Dhaka, Jan 18 (Agencies): Nobel Laureate Muhamad Yunus appeared in a court in northern Bangladesh on Tuesday in connection with a defamation suit dating back to 2007, and was granted bail.

Judicial magistrate Rozina Khan of the Mymensingh court granted bail to Prof Yunus on the defamation suit filed by a local politician as he appeared in person, court officials said.

The bail was granted against a bond of Taka 5,000 after microfinance pioneer Yunus appeared on the dock complying with an earlier court order.

An official said that the court also relieved Yunus from appearing in person for the next hearing which was set for February 20.

"(On February 20 hearing ) his lawyers would represent him," the court official said.

The development came a week after the government ordered a "review" of transactions of Yunus' microfinance lender Grameen Bank.

Mymensingh unit joint secretary of left leaning Jatya Samajtantrik Dal (JSD) Nazrul Islam Chunnu filed the defamation case three years ago objecting to Yunus' statement to a foreign news agency in which he had said that Bangladesh's politics was simply about the "power to make money, having little links with ideals".

Yunus's interview with French news agency AFP at its Paris headquarters in January 2007 was carried by Bangladeshi newspapers prompting Chunnu to file the defamation suit.

A local journalist who witnessed the court proceedings said during his brief appearance that the sexagenarian economist did not speak as his lawyers prepared the papers and arguments for his bail.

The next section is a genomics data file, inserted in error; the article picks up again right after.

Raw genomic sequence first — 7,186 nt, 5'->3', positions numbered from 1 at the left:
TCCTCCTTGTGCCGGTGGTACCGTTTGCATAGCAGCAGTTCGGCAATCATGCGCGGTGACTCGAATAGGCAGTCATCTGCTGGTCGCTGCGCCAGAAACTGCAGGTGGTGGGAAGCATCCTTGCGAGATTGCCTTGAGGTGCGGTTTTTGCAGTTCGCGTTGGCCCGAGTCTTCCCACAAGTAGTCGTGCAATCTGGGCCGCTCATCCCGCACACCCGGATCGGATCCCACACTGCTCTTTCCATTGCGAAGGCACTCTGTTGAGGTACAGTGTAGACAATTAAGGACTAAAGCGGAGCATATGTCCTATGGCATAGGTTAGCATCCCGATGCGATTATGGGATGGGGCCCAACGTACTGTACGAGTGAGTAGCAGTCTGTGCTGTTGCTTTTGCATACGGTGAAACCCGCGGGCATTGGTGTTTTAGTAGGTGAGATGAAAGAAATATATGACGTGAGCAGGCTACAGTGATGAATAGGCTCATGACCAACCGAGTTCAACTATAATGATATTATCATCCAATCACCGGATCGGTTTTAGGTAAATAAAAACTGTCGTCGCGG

He said prosecution lawyers opposed Yunus's lawyers' plea for relief from personal appearance but the magistrate overruled the objection.

Police said several hundred people gathered at the court complex as Yunus appeared there and entered the court room being flanked by lawyers, some of them accompanying him to Myensingh from Dhaka.

Yunus won the Nobel Peace Prize along with his Grameen Bank in 2006 as his experiment of poor men's banking earned Bangladesh the repute of being the home of microcredit.

The development came a week after the government ordered a "review" of his Grameen Bank's transactions and constituted a five-member expert committee comprising a university professor, a central bank official, a former deputy auditor and comptroller general, a Supreme Court lawyer and two bankers.

The move was widely seen as a sign of friction between him and Prime Minister Sheikh Hasina's government.